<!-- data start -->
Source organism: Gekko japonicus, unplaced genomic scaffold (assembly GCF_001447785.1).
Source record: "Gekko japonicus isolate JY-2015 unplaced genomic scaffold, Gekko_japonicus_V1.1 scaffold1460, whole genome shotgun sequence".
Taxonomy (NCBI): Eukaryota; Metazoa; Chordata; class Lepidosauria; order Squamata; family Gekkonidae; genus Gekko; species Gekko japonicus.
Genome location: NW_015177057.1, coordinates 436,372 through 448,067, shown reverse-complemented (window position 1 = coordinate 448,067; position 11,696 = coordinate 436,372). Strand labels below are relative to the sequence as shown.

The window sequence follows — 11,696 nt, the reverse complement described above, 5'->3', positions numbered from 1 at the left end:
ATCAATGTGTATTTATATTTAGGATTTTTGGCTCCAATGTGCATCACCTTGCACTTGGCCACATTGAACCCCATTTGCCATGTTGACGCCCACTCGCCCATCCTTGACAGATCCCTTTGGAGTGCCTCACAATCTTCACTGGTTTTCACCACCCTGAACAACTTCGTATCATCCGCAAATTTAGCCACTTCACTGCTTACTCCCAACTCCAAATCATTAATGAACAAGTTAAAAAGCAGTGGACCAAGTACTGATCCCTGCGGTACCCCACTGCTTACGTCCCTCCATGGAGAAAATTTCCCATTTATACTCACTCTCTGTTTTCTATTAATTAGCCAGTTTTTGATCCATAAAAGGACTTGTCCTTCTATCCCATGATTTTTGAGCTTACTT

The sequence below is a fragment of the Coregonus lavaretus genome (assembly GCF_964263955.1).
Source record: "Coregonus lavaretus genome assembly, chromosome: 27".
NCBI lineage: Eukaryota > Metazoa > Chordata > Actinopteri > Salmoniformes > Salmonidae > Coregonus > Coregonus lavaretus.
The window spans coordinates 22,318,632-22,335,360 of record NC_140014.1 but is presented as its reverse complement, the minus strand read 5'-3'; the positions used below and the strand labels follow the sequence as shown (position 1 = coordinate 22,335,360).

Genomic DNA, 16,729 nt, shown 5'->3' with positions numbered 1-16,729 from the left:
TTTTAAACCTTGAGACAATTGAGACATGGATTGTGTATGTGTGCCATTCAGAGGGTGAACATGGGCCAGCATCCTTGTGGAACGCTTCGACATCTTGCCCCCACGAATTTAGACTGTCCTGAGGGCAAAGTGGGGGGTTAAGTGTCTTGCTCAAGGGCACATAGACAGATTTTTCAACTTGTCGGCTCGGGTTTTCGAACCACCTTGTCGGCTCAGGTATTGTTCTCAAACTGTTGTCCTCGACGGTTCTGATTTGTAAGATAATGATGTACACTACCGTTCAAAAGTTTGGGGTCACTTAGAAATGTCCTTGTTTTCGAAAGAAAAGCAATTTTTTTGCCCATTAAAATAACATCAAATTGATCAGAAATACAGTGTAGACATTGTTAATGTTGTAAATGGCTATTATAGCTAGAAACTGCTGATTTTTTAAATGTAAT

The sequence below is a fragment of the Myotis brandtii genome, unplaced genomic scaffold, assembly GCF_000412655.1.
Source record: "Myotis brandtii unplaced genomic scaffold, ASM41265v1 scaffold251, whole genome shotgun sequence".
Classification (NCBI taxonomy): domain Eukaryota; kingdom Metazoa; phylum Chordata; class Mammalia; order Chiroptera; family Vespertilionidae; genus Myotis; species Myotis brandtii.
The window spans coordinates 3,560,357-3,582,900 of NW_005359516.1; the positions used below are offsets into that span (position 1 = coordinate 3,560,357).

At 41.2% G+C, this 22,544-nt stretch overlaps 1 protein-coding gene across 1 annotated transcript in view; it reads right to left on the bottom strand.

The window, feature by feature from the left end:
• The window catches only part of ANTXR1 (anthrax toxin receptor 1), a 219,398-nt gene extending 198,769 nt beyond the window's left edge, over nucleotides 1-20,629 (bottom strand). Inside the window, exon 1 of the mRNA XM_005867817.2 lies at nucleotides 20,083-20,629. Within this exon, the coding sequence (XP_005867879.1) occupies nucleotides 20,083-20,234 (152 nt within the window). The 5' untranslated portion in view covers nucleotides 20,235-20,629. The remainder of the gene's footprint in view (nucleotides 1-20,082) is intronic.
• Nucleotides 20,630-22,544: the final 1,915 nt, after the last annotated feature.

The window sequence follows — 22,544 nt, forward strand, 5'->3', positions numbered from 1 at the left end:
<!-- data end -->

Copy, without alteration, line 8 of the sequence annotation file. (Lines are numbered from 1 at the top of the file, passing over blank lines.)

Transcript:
Source record: "Coregonus lavaretus genome assembly, chromosome: 27".